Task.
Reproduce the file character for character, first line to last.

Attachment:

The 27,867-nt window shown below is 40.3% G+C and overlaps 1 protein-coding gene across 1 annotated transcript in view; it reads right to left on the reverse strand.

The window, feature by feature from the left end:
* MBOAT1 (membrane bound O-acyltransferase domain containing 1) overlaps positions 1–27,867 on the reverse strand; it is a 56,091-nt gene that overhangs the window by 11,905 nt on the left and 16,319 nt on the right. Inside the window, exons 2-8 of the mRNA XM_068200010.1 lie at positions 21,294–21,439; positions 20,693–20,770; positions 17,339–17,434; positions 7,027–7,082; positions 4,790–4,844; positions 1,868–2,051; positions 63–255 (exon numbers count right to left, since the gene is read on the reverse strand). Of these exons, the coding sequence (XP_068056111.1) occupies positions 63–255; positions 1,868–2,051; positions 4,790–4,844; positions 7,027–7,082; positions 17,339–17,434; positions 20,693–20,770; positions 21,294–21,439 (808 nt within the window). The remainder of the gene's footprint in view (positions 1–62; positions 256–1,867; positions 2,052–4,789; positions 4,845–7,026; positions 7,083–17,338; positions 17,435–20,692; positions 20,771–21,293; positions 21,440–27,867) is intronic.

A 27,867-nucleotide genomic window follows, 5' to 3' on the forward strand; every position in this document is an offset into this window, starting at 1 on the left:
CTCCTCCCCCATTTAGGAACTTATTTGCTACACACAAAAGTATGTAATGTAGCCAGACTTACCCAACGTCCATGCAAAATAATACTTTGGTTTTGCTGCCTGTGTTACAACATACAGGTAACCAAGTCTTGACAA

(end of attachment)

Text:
The 27,867-nt window shown below is 40.3% G+C and overlaps 1 protein-coding gene across 1 annotated transcript in view; it reads right to left on the reverse strand.

The window, feature by feature from the left end:
* MBOAT1 (membrane bound O-acyltransferase domain containing 1) overlaps positions 1–27,867 on the reverse strand; it is a 56,091-nt gene that overhangs the window by 11,905 nt on the left and 16,319 nt on the right. Inside the window, exons 2-8 of the mRNA XM_068200010.1 lie at positions 21,294–21,439; positions 20,693–20,770; positions 17,339–17,434; positions 7,027–7,082; positions 4,790–4,844; positions 1,868–2,051; positions 63–255 (exon numbers count right to left, since the gene is read on the reverse strand). Of these exons, the coding sequence (XP_068056111.1) occupies positions 63–255; positions 1,868–2,051; positions 4,790–4,844; positions 7,027–7,082; positions 17,339–17,434; positions 20,693–20,770; positions 21,294–21,439 (808 nt within the window). The remainder of the gene's footprint in view (positions 1–62; positions 256–1,867; positions 2,052–4,789; positions 4,845–7,026; positions 7,083–17,338; positions 17,435–20,692; positions 20,771–21,293; positions 21,440–27,867) is intronic.

A 27,867-nucleotide genomic window follows, 5' to 3' on the forward strand; every position in this document is an offset into this window, starting at 1 on the left:
CTCCTCCCCCATTTAGGAACTTATTTGCTACACACAAAAGTATGTAATGTAGCCAGACTTACCCAACGTCCATGCAAAATAATACTTTGGTTTTGCTGCCTGTGTTACAACATACAGGTAACCAAGTCTTGACAA